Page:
Kubrick’s film adaptation of The Shining focuses on how thin the line between rationality and irrationality can be in the human psyche. This theme is frequently reinforced by symbols such as the big maze outside the Hotel that illustrates the ease with which one can lose their own essence. The director is so clever that he tricks the audience’s minds into wondering about the reality of the events portrayed, practically demonstrating the core of the film.  shining-kubrick-nicholson-labyrinth

The audience experiences the film through Jack Torrence’s point of view. Kubrick chose to portray Wendy in the way her husband felt about her: disturbing, creepy, useless and annoying. The director is so successful in this that the audience are led to hate the character themselves almost wanting Torrence to kill his wife. Despite this, towards the end of the story it is almost impossible to relate to Jack Torrence. In fact, he goes through a psychological transformation, which turns him into a terrifying, crazy animal. This metamorphosis shifts his position from the protagonist to the antagonist.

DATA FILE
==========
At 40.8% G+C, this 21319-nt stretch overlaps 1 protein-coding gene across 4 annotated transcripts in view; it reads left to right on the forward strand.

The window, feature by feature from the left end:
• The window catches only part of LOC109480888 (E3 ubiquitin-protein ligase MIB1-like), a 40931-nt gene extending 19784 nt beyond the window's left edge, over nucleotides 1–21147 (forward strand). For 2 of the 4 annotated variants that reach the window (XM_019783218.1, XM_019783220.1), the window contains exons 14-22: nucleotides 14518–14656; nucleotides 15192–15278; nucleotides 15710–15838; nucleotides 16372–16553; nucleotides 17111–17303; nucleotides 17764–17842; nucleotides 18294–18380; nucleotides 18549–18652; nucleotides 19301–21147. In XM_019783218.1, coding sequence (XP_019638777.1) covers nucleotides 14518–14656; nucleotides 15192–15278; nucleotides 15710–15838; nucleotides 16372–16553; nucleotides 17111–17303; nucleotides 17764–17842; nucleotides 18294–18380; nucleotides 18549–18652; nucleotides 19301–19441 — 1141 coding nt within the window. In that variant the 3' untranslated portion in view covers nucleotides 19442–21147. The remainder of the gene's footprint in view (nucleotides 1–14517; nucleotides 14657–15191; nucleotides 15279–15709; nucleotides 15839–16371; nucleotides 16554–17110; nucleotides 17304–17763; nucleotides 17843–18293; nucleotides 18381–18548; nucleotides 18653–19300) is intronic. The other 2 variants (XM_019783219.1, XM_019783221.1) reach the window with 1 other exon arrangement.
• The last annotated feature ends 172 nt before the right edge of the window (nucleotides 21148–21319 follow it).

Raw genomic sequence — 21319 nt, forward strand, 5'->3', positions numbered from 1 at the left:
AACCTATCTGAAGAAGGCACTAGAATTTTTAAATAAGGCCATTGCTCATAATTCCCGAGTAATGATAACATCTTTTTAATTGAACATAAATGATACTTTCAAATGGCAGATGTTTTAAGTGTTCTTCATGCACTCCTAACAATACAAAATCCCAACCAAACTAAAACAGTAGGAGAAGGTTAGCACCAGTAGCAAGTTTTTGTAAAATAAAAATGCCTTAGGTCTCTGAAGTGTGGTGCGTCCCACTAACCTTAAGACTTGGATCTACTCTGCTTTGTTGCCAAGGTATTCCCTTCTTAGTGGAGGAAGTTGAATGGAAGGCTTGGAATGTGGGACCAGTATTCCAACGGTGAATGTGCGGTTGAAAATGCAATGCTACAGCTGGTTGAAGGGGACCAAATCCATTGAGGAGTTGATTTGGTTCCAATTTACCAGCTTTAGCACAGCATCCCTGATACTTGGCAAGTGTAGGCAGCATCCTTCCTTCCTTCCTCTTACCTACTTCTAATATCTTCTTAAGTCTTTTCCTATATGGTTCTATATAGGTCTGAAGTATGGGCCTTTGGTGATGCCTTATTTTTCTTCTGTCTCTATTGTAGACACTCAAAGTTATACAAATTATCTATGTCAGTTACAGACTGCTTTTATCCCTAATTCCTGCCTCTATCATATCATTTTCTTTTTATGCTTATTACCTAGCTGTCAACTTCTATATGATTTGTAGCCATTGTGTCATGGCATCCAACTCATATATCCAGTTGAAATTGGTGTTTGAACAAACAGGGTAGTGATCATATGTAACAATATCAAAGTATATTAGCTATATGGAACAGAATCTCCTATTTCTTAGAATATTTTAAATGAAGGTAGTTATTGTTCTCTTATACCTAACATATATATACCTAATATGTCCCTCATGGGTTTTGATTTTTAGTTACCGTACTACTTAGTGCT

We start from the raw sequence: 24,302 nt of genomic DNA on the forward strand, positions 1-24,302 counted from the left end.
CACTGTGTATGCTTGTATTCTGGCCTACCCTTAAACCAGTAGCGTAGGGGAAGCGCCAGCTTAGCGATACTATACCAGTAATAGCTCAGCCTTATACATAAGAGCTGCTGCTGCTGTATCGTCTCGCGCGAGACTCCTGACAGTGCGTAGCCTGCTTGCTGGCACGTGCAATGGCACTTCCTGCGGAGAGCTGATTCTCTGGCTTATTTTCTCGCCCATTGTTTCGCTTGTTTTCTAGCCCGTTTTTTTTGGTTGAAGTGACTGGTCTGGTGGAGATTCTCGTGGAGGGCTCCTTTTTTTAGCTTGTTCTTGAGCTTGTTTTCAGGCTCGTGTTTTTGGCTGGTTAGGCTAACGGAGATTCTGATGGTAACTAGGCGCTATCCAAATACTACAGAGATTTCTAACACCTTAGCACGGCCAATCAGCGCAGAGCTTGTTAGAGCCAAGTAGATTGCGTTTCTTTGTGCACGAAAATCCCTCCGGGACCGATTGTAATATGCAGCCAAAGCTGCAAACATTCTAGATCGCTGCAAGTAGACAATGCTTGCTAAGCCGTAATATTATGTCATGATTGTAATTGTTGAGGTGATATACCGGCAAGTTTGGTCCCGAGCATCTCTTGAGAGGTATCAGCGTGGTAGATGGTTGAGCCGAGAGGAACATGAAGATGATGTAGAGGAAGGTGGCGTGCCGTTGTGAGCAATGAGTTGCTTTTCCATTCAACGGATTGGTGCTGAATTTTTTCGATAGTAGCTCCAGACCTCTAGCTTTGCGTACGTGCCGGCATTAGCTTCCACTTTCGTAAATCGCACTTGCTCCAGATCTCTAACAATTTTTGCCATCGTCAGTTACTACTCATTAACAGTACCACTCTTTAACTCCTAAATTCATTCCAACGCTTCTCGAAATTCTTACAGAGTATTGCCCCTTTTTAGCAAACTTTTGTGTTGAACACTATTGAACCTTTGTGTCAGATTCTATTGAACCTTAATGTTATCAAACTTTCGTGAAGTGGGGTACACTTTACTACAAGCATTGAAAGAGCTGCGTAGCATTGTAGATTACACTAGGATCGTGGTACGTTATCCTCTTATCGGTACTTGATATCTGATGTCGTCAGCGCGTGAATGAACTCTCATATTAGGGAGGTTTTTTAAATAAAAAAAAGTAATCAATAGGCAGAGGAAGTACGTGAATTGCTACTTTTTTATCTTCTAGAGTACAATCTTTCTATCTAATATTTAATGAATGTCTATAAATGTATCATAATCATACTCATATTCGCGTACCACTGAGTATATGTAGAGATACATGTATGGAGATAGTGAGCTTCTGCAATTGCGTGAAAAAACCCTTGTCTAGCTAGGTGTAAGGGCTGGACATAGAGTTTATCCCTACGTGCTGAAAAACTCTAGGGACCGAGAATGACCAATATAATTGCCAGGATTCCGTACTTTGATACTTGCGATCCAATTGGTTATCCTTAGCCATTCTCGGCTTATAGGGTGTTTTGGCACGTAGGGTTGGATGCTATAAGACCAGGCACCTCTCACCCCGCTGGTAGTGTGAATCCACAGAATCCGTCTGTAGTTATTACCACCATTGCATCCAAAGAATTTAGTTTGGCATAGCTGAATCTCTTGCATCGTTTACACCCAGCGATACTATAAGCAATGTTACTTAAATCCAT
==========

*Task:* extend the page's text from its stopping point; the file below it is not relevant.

The film’s visuals and sound make the audience believe that someone is spying on the Torrences, rather than reflecting Jack’s point of view. These cinematic techniques suggest that the protagonist of the story has always been The Overlook Hotel. 

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If we think about the exposition delivered throughout the film,  almost all the information concerns the resort. The Overlook Hotel is present in the story since the first page, and despite it not having a voice, all of the characters are speaking about and for it, giving it one.

During the two hour build-up in the first three acts, we are lost in a place where time and space mix together. Night and day are not two separate elements anymore. All you can hear is the sound of a typewriter and the wheels of a tricycle echoing in the vastness. In this environment, we actively participate in the discovery of the horrors behind the Hotel’s walls. The Overlook, spies on it’s residents and wants Jack to kill his family so that more ghosts and horrors can be added to it’s registry. Kubrick’s mastery resides in the fact that we don’t relate to the Hotel and feel like we are spying on the Torrences. On the contrary, we ourselves feel observed and persecuted. Kubrick manipulates us into this crazy game of reality and fiction, making us feel like the new guests of the Overlook Hotel.